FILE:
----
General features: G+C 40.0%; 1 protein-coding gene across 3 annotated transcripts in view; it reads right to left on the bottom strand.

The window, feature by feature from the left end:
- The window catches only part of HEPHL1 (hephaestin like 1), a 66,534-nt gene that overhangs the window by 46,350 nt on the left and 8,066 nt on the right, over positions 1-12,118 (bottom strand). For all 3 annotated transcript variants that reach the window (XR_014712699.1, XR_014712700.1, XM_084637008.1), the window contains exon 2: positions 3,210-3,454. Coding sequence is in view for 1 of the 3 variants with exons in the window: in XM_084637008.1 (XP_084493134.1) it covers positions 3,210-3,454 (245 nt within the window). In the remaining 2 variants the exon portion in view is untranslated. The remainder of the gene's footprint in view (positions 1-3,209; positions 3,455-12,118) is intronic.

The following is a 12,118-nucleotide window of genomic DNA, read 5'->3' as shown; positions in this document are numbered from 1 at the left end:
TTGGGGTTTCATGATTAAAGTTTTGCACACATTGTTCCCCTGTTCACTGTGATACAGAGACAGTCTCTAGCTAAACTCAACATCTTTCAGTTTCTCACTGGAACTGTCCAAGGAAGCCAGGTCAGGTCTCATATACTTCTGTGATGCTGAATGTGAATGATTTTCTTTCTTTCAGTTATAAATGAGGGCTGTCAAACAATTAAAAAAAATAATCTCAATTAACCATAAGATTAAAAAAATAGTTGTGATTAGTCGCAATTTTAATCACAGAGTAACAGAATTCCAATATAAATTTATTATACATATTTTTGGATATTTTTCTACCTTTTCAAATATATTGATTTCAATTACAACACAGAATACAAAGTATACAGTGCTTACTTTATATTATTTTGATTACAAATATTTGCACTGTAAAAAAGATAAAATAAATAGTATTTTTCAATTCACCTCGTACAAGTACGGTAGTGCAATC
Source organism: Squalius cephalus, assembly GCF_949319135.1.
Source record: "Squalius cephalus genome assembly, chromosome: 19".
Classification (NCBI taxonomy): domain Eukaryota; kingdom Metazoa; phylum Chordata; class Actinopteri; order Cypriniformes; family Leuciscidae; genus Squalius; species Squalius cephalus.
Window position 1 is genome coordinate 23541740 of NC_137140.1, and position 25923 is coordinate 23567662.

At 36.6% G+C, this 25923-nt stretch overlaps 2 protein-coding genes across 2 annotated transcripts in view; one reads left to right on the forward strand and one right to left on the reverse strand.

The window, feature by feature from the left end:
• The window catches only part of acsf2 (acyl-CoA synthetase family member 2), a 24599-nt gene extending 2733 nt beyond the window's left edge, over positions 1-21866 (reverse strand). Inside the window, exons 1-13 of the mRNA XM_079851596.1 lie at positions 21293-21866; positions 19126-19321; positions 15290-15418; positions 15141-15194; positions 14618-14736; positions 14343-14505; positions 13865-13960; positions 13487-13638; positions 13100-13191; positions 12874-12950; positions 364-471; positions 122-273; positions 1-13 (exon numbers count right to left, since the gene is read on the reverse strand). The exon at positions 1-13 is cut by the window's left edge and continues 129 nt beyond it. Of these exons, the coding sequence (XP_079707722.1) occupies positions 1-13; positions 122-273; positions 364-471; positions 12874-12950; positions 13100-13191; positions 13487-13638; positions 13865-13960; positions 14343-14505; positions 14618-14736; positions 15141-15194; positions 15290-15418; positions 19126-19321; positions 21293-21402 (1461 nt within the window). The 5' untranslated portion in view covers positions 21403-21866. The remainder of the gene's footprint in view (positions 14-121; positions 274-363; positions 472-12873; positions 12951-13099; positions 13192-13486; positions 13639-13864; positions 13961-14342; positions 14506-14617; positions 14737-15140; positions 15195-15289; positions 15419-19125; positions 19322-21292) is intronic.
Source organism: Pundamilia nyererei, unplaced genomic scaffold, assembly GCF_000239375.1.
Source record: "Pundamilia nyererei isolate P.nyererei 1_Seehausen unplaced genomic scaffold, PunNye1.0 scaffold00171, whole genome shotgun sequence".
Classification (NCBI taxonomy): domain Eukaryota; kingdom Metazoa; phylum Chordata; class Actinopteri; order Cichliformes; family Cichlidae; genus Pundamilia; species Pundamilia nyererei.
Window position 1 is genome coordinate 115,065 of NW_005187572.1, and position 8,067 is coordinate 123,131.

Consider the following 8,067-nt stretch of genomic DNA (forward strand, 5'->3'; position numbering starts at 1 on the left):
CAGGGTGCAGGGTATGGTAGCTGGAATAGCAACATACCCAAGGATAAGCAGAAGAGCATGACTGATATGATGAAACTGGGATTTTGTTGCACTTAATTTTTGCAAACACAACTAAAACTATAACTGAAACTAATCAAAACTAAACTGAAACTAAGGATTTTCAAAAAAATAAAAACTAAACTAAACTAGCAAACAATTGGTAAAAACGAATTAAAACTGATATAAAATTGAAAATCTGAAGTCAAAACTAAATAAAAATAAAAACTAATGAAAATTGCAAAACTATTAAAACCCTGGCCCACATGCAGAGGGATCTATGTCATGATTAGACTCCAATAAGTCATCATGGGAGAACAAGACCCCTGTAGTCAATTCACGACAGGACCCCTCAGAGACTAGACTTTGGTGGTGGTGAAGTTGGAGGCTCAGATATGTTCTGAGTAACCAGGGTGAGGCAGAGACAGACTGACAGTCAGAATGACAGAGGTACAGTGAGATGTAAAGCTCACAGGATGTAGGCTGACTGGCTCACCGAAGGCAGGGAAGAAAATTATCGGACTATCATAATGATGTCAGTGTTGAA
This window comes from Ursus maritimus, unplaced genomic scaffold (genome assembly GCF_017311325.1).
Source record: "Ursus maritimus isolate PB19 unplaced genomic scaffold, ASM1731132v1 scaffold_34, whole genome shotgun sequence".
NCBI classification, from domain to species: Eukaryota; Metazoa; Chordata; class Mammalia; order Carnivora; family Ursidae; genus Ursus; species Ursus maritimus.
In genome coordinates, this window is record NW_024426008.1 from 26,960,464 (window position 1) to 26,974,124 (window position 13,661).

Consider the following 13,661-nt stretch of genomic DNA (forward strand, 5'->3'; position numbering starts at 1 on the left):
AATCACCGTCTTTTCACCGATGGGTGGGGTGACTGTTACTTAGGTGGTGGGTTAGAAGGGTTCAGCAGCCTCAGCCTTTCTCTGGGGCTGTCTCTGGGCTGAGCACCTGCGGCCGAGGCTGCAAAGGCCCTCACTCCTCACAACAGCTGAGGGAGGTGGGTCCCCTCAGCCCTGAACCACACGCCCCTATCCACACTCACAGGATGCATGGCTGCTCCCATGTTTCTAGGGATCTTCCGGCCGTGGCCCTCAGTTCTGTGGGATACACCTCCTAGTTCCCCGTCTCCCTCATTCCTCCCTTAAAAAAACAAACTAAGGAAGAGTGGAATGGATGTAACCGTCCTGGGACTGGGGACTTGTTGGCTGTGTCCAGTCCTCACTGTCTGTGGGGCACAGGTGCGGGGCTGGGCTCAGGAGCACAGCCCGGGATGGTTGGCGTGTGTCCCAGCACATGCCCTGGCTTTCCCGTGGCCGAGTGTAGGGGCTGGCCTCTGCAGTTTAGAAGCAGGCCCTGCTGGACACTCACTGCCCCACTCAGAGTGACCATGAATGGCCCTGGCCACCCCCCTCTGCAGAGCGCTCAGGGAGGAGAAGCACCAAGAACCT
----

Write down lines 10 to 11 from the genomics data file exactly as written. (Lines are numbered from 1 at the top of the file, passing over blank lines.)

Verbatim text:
At 36.6% G+C, this 25923-nt stretch overlaps 2 protein-coding genes across 2 annotated transcripts in view; one reads left to right on the forward strand and one right to left on the reverse strand.

The window, feature by feature from the left end: